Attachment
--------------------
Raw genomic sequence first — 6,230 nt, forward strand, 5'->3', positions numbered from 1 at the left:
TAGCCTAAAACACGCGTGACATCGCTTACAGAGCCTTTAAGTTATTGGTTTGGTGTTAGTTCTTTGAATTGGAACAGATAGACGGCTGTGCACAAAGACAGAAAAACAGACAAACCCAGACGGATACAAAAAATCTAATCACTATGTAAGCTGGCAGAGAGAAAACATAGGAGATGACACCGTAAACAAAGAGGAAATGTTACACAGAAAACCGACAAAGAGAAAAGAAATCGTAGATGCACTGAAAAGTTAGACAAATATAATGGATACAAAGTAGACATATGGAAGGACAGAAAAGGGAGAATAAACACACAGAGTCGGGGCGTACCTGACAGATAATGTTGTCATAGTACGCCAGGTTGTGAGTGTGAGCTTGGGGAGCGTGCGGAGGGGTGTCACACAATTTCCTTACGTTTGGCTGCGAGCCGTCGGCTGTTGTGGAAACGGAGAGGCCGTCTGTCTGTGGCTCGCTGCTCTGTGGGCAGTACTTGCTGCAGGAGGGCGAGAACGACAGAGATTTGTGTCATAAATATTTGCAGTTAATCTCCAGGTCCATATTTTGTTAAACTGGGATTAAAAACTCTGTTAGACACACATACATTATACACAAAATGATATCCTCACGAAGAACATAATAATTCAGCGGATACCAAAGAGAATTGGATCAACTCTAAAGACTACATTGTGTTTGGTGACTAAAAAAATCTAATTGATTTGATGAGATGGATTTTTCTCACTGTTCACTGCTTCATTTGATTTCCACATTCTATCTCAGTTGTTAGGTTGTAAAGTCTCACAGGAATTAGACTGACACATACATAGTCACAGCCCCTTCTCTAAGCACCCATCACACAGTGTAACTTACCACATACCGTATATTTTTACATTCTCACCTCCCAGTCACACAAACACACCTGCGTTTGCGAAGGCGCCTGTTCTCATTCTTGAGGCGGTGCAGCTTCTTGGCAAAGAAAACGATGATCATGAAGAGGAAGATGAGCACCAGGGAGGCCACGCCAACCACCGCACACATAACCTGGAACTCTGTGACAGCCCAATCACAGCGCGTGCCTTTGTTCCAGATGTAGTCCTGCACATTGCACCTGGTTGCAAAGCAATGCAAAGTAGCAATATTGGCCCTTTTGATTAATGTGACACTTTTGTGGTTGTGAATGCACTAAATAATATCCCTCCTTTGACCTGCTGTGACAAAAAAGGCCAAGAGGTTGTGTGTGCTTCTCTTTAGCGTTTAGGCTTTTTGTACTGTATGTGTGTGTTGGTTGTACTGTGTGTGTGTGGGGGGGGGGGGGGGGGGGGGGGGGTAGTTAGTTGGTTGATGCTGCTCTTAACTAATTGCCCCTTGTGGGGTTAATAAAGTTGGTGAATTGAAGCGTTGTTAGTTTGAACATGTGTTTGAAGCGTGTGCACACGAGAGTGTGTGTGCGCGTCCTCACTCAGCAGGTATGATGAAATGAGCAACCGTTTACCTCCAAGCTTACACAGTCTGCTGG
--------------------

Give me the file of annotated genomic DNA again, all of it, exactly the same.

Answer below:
Raw genomic sequence first — 6,230 nt, forward strand, 5'->3', positions numbered from 1 at the left:
TAGCCTAAAACACGCGTGACATCGCTTACAGAGCCTTTAAGTTATTGGTTTGGTGTTAGTTCTTTGAATTGGAACAGATAGACGGCTGTGCACAAAGACAGAAAAACAGACAAACCCAGACGGATACAAAAAATCTAATCACTATGTAAGCTGGCAGAGAGAAAACATAGGAGATGACACCGTAAACAAAGAGGAAATGTTACACAGAAAACCGACAAAGAGAAAAGAAATCGTAGATGCACTGAAAAGTTAGACAAATATAATGGATACAAAGTAGACATATGGAAGGACAGAAAAGGGAGAATAAACACACAGAGTCGGGGCGTACCTGACAGATAATGTTGTCATAGTACGCCAGGTTGTGAGTGTGAGCTTGGGGAGCGTGCGGAGGGGTGTCACACAATTTCCTTACGTTTGGCTGCGAGCCGTCGGCTGTTGTGGAAACGGAGAGGCCGTCTGTCTGTGGCTCGCTGCTCTGTGGGCAGTACTTGCTGCAGGAGGGCGAGAACGACAGAGATTTGTGTCATAAATATTTGCAGTTAATCTCCAGGTCCATATTTTGTTAAACTGGGATTAAAAACTCTGTTAGACACACATACATTATACACAAAATGATATCCTCACGAAGAACATAATAATTCAGCGGATACCAAAGAGAATTGGATCAACTCTAAAGACTACATTGTGTTTGGTGACTAAAAAAATCTAATTGATTTGATGAGATGGATTTTTCTCACTGTTCACTGCTTCATTTGATTTCCACATTCTATCTCAGTTGTTAGGTTGTAAAGTCTCACAGGAATTAGACTGACACATACATAGTCACAGCCCCTTCTCTAAGCACCCATCACACAGTGTAACTTACCACATACCGTATATTTTTACATTCTCACCTCCCAGTCACACAAACACACCTGCGTTTGCGAAGGCGCCTGTTCTCATTCTTGAGGCGGTGCAGCTTCTTGGCAAAGAAAACGATGATCATGAAGAGGAAGATGAGCACCAGGGAGGCCACGCCAACCACCGCACACATAACCTGGAACTCTGTGACAGCCCAATCACAGCGCGTGCCTTTGTTCCAGATGTAGTCCTGCACATTGCACCTGGTTGCAAAGCAATGCAAAGTAGCAATATTGGCCCTTTTGATTAATGTGACACTTTTGTGGTTGTGAATGCACTAAATAATATCCCTCCTTTGACCTGCTGTGACAAAAAAGGCCAAGAGGTTGTGTGTGCTTCTCTTTAGCGTTTAGGCTTTTTGTACTGTATGTGTGTGTTGGTTGTACTGTGTGTGTGTGGGGGGGGGGGGGGGGGGGGGGGGGTAGTTAGTTGGTTGATGCTGCTCTTAACTAATTGCCCCTTGTGGGGTTAATAAAGTTGGTGAATTGAAGCGTTGTTAGTTTGAACATGTGTTTGAAGCGTGTGCACACGAGAGTGTGTGTGCGCGTCCTCACTCAGCAGGTATGATGAAATGAGCAACCGTTTACCTCCAAGCTTACACAGTCTGCTGG